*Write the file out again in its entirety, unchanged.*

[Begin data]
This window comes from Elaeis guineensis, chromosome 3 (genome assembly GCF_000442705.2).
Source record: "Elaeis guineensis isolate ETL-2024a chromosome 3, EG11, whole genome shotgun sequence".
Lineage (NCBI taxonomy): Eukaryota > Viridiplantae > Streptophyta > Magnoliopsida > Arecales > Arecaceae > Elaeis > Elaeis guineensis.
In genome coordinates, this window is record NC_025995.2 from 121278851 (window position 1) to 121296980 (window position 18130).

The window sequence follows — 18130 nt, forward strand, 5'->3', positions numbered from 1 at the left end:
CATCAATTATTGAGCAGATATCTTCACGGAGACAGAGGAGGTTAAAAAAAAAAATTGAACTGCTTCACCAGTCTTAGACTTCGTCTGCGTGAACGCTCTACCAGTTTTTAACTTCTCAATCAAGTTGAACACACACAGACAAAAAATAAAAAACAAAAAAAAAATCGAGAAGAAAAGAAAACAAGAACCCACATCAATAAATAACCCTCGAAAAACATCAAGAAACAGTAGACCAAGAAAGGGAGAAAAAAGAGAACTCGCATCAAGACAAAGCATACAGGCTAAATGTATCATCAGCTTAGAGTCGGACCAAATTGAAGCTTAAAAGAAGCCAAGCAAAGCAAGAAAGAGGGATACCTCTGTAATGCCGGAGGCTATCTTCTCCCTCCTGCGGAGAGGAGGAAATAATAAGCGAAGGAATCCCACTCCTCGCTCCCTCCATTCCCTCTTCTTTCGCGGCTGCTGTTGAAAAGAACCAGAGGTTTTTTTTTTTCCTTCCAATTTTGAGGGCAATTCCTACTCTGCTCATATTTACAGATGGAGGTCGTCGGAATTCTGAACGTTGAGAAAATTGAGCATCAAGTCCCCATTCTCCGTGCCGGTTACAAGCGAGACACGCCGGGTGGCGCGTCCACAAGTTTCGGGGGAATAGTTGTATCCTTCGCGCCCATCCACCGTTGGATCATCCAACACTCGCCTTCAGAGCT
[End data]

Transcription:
This window comes from Elaeis guineensis, chromosome 3 (genome assembly GCF_000442705.2).
Source record: "Elaeis guineensis isolate ETL-2024a chromosome 3, EG11, whole genome shotgun sequence".
Lineage (NCBI taxonomy): Eukaryota > Viridiplantae > Streptophyta > Magnoliopsida > Arecales > Arecaceae > Elaeis > Elaeis guineensis.
In genome coordinates, this window is record NC_025995.2 from 121278851 (window position 1) to 121296980 (window position 18130).

The window sequence follows — 18130 nt, forward strand, 5'->3', positions numbered from 1 at the left end:
CATCAATTATTGAGCAGATATCTTCACGGAGACAGAGGAGGTTAAAAAAAAAAATTGAACTGCTTCACCAGTCTTAGACTTCGTCTGCGTGAACGCTCTACCAGTTTTTAACTTCTCAATCAAGTTGAACACACACAGACAAAAAATAAAAAACAAAAAAAAAATCGAGAAGAAAAGAAAACAAGAACCCACATCAATAAATAACCCTCGAAAAACATCAAGAAACAGTAGACCAAGAAAGGGAGAAAAAAGAGAACTCGCATCAAGACAAAGCATACAGGCTAAATGTATCATCAGCTTAGAGTCGGACCAAATTGAAGCTTAAAAGAAGCCAAGCAAAGCAAGAAAGAGGGATACCTCTGTAATGCCGGAGGCTATCTTCTCCCTCCTGCGGAGAGGAGGAAATAATAAGCGAAGGAATCCCACTCCTCGCTCCCTCCATTCCCTCTTCTTTCGCGGCTGCTGTTGAAAAGAACCAGAGGTTTTTTTTTTTCCTTCCAATTTTGAGGGCAATTCCTACTCTGCTCATATTTACAGATGGAGGTCGTCGGAATTCTGAACGTTGAGAAAATTGAGCATCAAGTCCCCATTCTCCGTGCCGGTTACAAGCGAGACACGCCGGGTGGCGCGTCCACAAGTTTCGGGGGAATAGTTGTATCCTTCGCGCCCATCCACCGTTGGATCATCCAACACTCGCCTTCAGAGCT